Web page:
Feeling the Passion of Sarah Ruhl

Passion Play 1
Justin Liszanckie is John, a fisherman playing Jesus in the village Passion Play in Sarah Ruhl’s aptly named Passion Play, a production of Actors Ensemble of Berkeley at the Live Oak Theater. Below: the cast of Passion Play. Photos by Anna Kaminska.

What an interesting Sarah Ruhl moment we’re having.

Ruhl’s new version of Chekhov’s Three Sisters is getting a moving and lovely production at Berkeley Repertory Theatre. And her 2005 triptych Passion Play receives its local premiere courtesy of Actors Ensemble of Berkeley, a community theater producing shows in Berkeley since 1957.

Both productions allow Ruhl to explore, in her lyrical, passionate and quirky ways, what happens to people when dreams and reality, identity and illusion are at odds.

Raised a Catholic, Ruhl, perhaps not surprisingly, has a fascination with the Passion Play, the annual pageant of betrayal and crucifixion staged during Lent. But judging from the show onstage at the Live Oak Theatre, she’s even more fascinated by theater itself.

Taking place in three acts over 3 ½ hours, Ruhl’s Passion follows the production of the Passion of the Christ in three eras: a small English Village in the late 16th century; in Oberammergau, Germany, site of the most famous Passion, in the early ‘30s; and in South Dakota from the late ‘60s into the red-white-and-blue Reagan ‘80s.

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In each act, we see the same actors playing the same Passion characters and watch how their involvement in the show affects their lives off stage.

There’s melodrama, politics, comedy and some deeply emotional revelations (especially in Act 3 when Jacob Cribbs as the actor playing Pontius Pilate has to deal with the aftermath of his time in Vietnam). Queen Elizabeth, Hitler and Ronald Reagan also show up.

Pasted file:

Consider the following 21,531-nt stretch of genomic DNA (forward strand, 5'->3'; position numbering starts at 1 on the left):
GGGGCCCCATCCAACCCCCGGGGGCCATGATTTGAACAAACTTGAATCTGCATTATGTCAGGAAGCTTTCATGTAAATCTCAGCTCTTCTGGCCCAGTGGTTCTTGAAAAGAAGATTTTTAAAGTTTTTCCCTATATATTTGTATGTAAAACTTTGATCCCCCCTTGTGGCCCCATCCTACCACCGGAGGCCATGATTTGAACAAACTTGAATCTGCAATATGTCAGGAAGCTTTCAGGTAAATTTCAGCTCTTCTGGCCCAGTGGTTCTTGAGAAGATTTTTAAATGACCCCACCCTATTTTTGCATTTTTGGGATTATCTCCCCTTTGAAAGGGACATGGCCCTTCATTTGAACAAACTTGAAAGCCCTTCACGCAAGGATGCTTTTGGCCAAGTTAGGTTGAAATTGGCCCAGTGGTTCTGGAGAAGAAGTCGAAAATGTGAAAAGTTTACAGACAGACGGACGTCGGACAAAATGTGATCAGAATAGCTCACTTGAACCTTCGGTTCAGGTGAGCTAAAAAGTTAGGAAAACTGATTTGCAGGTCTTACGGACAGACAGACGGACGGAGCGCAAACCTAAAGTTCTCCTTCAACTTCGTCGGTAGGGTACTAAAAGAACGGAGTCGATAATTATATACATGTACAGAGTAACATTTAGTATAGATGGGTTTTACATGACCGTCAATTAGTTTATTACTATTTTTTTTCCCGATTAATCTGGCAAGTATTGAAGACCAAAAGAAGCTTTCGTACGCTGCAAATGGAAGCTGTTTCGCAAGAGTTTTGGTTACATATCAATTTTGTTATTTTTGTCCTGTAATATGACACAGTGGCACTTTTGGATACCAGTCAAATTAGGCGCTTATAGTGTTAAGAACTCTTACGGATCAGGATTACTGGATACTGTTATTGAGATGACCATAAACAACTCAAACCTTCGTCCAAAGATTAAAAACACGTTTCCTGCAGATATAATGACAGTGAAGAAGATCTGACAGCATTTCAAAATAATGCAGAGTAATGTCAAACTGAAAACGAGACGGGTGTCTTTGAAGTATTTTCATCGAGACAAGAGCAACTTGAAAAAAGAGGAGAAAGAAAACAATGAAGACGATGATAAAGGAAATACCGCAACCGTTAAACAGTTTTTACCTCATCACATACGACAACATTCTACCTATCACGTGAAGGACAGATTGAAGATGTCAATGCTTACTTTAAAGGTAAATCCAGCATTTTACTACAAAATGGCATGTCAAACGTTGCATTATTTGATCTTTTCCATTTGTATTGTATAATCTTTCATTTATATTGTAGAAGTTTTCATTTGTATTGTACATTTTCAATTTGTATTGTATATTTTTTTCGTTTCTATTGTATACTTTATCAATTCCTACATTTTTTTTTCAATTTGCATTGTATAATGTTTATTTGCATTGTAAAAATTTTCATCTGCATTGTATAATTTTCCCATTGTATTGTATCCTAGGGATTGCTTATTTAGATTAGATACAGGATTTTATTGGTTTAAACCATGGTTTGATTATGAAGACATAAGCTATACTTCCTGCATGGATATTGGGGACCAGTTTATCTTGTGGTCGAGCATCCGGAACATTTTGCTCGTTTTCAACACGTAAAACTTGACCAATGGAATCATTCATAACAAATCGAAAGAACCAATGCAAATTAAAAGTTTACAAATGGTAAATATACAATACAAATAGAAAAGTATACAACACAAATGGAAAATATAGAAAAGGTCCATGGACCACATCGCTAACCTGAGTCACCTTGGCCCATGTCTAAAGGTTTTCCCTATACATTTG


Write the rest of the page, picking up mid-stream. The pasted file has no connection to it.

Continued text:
Director Jon Wai-Keung Lowe finds inventive, often beautiful ways to traverse eras and locations, often utilizing shadow puppetry and small set pieces of his own design. Assisting in him in the creation of the striking stage pictures are lighting designer Alecks Rundell and graphic artists Paul Feinberg, Christine U’Ren, Daniel Thobias and Thanh Tran.

Lowe’s cast handles this tricky material with dexterity and not a minor amount of passion. This may be community theater, but don’t let the label deter you from experiencing this show. The rich performances bring the level of emotion and energy Ruhl’s script requires.


Sarah Ruhl’s Passion Play continues through May 21 at the Live Oak Theater, 1301 Shattuck Ave., Berkeley. Tickets are $12. Visit www.aeofberkeley.org for information.

One thought on “Feeling the Passion of Sarah Ruhl

  1. I couldn’t agree more, Chad. I was very impressed with what Jon managed to do within the limitations of his budget. Nice work to all involved.

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